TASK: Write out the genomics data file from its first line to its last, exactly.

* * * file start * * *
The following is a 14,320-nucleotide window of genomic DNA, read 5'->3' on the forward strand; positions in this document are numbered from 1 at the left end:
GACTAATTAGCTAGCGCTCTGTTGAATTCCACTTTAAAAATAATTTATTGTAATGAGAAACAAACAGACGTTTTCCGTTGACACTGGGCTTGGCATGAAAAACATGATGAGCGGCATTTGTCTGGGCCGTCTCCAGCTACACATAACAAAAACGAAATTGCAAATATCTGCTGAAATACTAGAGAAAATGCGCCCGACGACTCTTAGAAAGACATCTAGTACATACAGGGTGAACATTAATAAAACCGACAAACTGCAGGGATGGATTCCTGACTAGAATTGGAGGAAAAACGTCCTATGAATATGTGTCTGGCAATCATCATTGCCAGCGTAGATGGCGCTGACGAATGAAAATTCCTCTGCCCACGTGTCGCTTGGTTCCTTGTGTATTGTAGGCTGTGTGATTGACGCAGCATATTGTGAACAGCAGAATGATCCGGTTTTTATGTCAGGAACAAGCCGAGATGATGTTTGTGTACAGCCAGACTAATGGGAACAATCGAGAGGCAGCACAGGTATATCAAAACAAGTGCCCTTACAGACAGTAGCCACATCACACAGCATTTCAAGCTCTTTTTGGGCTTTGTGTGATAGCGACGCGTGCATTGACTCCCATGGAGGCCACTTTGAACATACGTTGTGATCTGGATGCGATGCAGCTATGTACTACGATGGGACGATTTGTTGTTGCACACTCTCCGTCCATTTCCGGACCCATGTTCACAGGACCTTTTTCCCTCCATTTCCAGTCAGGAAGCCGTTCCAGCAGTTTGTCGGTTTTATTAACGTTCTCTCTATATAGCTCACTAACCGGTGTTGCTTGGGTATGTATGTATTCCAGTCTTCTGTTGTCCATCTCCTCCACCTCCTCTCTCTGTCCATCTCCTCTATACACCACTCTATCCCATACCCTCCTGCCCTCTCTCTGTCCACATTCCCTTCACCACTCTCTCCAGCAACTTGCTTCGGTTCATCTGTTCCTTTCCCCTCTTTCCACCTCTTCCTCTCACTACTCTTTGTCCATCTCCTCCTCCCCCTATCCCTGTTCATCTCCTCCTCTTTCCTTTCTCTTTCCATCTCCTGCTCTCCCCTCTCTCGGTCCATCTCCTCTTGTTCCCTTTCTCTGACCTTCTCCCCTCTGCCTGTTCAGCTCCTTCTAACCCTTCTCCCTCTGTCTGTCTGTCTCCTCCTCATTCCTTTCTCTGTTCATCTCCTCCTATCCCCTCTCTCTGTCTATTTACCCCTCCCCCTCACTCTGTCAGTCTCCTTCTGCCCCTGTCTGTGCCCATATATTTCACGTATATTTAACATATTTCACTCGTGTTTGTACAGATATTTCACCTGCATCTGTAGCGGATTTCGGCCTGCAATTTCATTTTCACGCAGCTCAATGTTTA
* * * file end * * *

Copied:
The following is a 14,320-nucleotide window of genomic DNA, read 5'->3' on the forward strand; positions in this document are numbered from 1 at the left end:
GACTAATTAGCTAGCGCTCTGTTGAATTCCACTTTAAAAATAATTTATTGTAATGAGAAACAAACAGACGTTTTCCGTTGACACTGGGCTTGGCATGAAAAACATGATGAGCGGCATTTGTCTGGGCCGTCTCCAGCTACACATAACAAAAACGAAATTGCAAATATCTGCTGAAATACTAGAGAAAATGCGCCCGACGACTCTTAGAAAGACATCTAGTACATACAGGGTGAACATTAATAAAACCGACAAACTGCAGGGATGGATTCCTGACTAGAATTGGAGGAAAAACGTCCTATGAATATGTGTCTGGCAATCATCATTGCCAGCGTAGATGGCGCTGACGAATGAAAATTCCTCTGCCCACGTGTCGCTTGGTTCCTTGTGTATTGTAGGCTGTGTGATTGACGCAGCATATTGTGAACAGCAGAATGATCCGGTTTTTATGTCAGGAACAAGCCGAGATGATGTTTGTGTACAGCCAGACTAATGGGAACAATCGAGAGGCAGCACAGGTATATCAAAACAAGTGCCCTTACAGACAGTAGCCACATCACACAGCATTTCAAGCTCTTTTTGGGCTTTGTGTGATAGCGACGCGTGCATTGACTCCCATGGAGGCCACTTTGAACATACGTTGTGATCTGGATGCGATGCAGCTATGTACTACGATGGGACGATTTGTTGTTGCACACTCTCCGTCCATTTCCGGACCCATGTTCACAGGACCTTTTTCCCTCCATTTCCAGTCAGGAAGCCGTTCCAGCAGTTTGTCGGTTTTATTAACGTTCTCTCTATATAGCTCACTAACCGGTGTTGCTTGGGTATGTATGTATTCCAGTCTTCTGTTGTCCATCTCCTCCACCTCCTCTCTCTGTCCATCTCCTCTATACACCACTCTATCCCATACCCTCCTGCCCTCTCTCTGTCCACATTCCCTTCACCACTCTCTCCAGCAACTTGCTTCGGTTCATCTGTTCCTTTCCCCTCTTTCCACCTCTTCCTCTCACTACTCTTTGTCCATCTCCTCCTCCCCCTATCCCTGTTCATCTCCTCCTCTTTCCTTTCTCTTTCCATCTCCTGCTCTCCCCTCTCTCGGTCCATCTCCTCTTGTTCCCTTTCTCTGACCTTCTCCCCTCTGCCTGTTCAGCTCCTTCTAACCCTTCTCCCTCTGTCTGTCTGTCTCCTCCTCATTCCTTTCTCTGTTCATCTCCTCCTATCCCCTCTCTCTGTCTATTTACCCCTCCCCCTCACTCTGTCAGTCTCCTTCTGCCCCTGTCTGTGCCCATATATTTCACGTATATTTAACATATTTCACTCGTGTTTGTACAGATATTTCACCTGCATCTGTAGCGGATTTCGGCCTGCAATTTCATTTTCACGCAGCTCAATGTTTA